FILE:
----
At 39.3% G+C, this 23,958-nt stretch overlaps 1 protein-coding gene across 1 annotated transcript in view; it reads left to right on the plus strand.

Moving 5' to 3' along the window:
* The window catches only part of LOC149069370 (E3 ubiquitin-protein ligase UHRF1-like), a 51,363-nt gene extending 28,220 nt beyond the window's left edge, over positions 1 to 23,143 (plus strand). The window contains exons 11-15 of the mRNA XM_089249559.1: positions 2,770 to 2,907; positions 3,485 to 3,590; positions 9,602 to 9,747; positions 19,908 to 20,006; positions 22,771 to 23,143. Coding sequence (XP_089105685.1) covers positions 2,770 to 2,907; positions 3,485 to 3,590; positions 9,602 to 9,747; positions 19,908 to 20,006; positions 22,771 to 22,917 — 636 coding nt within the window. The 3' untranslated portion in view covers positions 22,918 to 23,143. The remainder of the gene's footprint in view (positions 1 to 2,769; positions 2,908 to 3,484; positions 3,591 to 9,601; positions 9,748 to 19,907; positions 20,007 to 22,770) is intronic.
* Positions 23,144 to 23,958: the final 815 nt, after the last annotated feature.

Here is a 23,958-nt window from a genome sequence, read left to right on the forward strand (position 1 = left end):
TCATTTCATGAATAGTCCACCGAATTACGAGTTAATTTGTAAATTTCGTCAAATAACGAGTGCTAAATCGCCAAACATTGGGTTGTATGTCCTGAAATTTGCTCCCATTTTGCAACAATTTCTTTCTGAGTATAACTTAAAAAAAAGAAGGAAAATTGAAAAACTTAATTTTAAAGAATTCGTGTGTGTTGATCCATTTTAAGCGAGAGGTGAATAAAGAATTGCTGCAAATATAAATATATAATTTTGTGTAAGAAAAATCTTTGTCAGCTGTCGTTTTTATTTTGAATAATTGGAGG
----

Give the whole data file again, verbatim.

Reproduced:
At 39.3% G+C, this 23,958-nt stretch overlaps 1 protein-coding gene across 1 annotated transcript in view; it reads left to right on the plus strand.

Moving 5' to 3' along the window:
* The window catches only part of LOC149069370 (E3 ubiquitin-protein ligase UHRF1-like), a 51,363-nt gene extending 28,220 nt beyond the window's left edge, over positions 1 to 23,143 (plus strand). The window contains exons 11-15 of the mRNA XM_089249559.1: positions 2,770 to 2,907; positions 3,485 to 3,590; positions 9,602 to 9,747; positions 19,908 to 20,006; positions 22,771 to 23,143. Coding sequence (XP_089105685.1) covers positions 2,770 to 2,907; positions 3,485 to 3,590; positions 9,602 to 9,747; positions 19,908 to 20,006; positions 22,771 to 22,917 — 636 coding nt within the window. The 3' untranslated portion in view covers positions 22,918 to 23,143. The remainder of the gene's footprint in view (positions 1 to 2,769; positions 2,908 to 3,484; positions 3,591 to 9,601; positions 9,748 to 19,907; positions 20,007 to 22,770) is intronic.
* Positions 23,144 to 23,958: the final 815 nt, after the last annotated feature.

Here is a 23,958-nt window from a genome sequence, read left to right on the forward strand (position 1 = left end):
TCATTTCATGAATAGTCCACCGAATTACGAGTTAATTTGTAAATTTCGTCAAATAACGAGTGCTAAATCGCCAAACATTGGGTTGTATGTCCTGAAATTTGCTCCCATTTTGCAACAATTTCTTTCTGAGTATAACTTAAAAAAAAGAAGGAAAATTGAAAAACTTAATTTTAAAGAATTCGTGTGTGTTGATCCATTTTAAGCGAGAGGTGAATAAAGAATTGCTGCAAATATAAATATATAATTTTGTGTAAGAAAAATCTTTGTCAGCTGTCGTTTTTATTTTGAATAATTGGAGG